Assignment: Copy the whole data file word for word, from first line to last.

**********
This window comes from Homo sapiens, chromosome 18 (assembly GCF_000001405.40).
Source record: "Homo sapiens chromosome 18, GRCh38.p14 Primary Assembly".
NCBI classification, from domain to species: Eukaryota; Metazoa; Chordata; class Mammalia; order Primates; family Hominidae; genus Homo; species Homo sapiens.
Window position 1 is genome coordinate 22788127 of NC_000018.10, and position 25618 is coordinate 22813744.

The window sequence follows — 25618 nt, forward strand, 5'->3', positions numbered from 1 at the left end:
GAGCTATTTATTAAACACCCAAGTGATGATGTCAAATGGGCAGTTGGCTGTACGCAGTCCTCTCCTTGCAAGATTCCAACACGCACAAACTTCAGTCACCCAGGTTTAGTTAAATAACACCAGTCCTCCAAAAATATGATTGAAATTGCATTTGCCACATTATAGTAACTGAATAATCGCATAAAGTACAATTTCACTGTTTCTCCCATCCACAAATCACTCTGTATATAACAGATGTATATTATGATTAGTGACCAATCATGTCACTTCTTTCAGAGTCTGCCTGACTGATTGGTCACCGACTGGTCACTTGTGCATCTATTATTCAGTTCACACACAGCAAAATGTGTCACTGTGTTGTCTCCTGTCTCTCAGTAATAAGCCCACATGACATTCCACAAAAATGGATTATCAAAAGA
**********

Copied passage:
This window comes from Homo sapiens, chromosome 18 (assembly GCF_000001405.40).
Source record: "Homo sapiens chromosome 18, GRCh38.p14 Primary Assembly".
NCBI classification, from domain to species: Eukaryota; Metazoa; Chordata; class Mammalia; order Primates; family Hominidae; genus Homo; species Homo sapiens.
Window position 1 is genome coordinate 22788127 of NC_000018.10, and position 25618 is coordinate 22813744.

The window sequence follows — 25618 nt, forward strand, 5'->3', positions numbered from 1 at the left end:
GAGCTATTTATTAAACACCCAAGTGATGATGTCAAATGGGCAGTTGGCTGTACGCAGTCCTCTCCTTGCAAGATTCCAACACGCACAAACTTCAGTCACCCAGGTTTAGTTAAATAACACCAGTCCTCCAAAAATATGATTGAAATTGCATTTGCCACATTATAGTAACTGAATAATCGCATAAAGTACAATTTCACTGTTTCTCCCATCCACAAATCACTCTGTATATAACAGATGTATATTATGATTAGTGACCAATCATGTCACTTCTTTCAGAGTCTGCCTGACTGATTGGTCACCGACTGGTCACTTGTGCATCTATTATTCAGTTCACACACAGCAAAATGTGTCACTGTGTTGTCTCCTGTCTCTCAGTAATAAGCCCACATGACATTCCACAAAAATGGATTATCAAAAGA